Japan will keep Russia stripped of its “most-favored-nation” trade status beyond the scheduled expiration of the measure at the end of this month amid Moscow’s ongoing invasion of Ukraine, a government source said Wednesday.
The punitive steps, taken in unison with the United States and other Group of Seven members, are likely to remain in place for another year through the end of March 2024 to continue to pressure Moscow, such as through higher tariffs.
Prime Minister Fumio Kishida’s Cabinet is expected to decide on the revision of related government ordinances later this month for the extension, the source said.
Tokyo revoked Russia’s most-favored-nation status as part of a series of economic sanctions, such as asset freezes targeting Russian President Vladimir Putin and the Russian central bank, in the wake of the war that began in February last year.
Without the most-favored-nation status under the World Trade Organization rules, which gives a country the best possible trade terms on key products, tariffs imposed on salmon imported from Russia have been raised to 5 percent from 3.5 percent and those on crab to 6 percent from 4 percent.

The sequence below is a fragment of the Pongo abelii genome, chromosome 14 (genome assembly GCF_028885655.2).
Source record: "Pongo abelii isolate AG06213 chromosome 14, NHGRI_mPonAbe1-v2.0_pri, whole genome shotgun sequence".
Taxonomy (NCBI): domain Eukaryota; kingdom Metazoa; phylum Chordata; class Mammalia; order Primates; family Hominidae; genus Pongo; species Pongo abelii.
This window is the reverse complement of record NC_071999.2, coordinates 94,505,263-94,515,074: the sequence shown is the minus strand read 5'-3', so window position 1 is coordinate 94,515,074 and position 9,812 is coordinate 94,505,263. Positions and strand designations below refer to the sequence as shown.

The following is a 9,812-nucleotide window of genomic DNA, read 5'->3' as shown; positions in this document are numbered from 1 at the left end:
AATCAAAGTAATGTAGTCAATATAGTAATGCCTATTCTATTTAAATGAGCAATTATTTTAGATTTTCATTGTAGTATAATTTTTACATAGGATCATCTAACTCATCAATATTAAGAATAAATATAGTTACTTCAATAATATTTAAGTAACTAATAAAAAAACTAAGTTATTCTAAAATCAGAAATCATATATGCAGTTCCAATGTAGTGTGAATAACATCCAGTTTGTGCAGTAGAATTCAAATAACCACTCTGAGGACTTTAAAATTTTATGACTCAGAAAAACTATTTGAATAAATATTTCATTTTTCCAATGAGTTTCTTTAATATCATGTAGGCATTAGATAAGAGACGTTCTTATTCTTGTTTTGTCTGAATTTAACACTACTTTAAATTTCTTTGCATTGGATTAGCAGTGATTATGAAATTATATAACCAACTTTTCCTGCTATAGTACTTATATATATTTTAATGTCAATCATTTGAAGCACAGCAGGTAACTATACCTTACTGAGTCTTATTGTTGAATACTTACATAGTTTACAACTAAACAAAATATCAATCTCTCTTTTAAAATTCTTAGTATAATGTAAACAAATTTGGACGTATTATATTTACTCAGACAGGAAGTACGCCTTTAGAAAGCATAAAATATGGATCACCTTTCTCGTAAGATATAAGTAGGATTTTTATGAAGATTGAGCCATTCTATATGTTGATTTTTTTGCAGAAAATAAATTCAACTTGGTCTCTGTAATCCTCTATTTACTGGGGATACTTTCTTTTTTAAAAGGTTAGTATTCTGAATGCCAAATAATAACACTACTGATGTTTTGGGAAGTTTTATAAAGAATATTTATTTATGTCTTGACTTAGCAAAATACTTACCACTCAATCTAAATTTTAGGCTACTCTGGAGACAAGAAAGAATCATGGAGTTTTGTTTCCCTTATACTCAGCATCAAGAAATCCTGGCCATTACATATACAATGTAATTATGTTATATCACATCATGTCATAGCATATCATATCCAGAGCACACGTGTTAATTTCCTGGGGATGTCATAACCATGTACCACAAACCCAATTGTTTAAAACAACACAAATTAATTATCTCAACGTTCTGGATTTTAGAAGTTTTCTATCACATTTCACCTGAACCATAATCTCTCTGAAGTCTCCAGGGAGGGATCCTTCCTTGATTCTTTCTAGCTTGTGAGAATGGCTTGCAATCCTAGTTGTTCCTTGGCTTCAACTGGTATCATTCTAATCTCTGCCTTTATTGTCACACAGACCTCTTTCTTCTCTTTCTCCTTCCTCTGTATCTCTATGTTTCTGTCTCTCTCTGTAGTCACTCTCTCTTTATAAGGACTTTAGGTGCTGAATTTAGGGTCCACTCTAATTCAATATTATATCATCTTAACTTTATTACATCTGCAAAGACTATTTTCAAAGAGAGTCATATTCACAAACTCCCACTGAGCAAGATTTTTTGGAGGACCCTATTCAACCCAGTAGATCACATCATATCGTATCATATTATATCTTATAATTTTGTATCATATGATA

Meanwhile, tariffs on crude oil, liquefied natural gas, coal and palladium, a key metal used in electronics, have not been affected since they were originally duty-free.
Japan’s imports from Russia totaled 1.97 trillion yen ($15 billion) in 2022, up 26.9 percent from the previous year, as energy prices soared amid supply disruptions triggered by the war in Ukraine.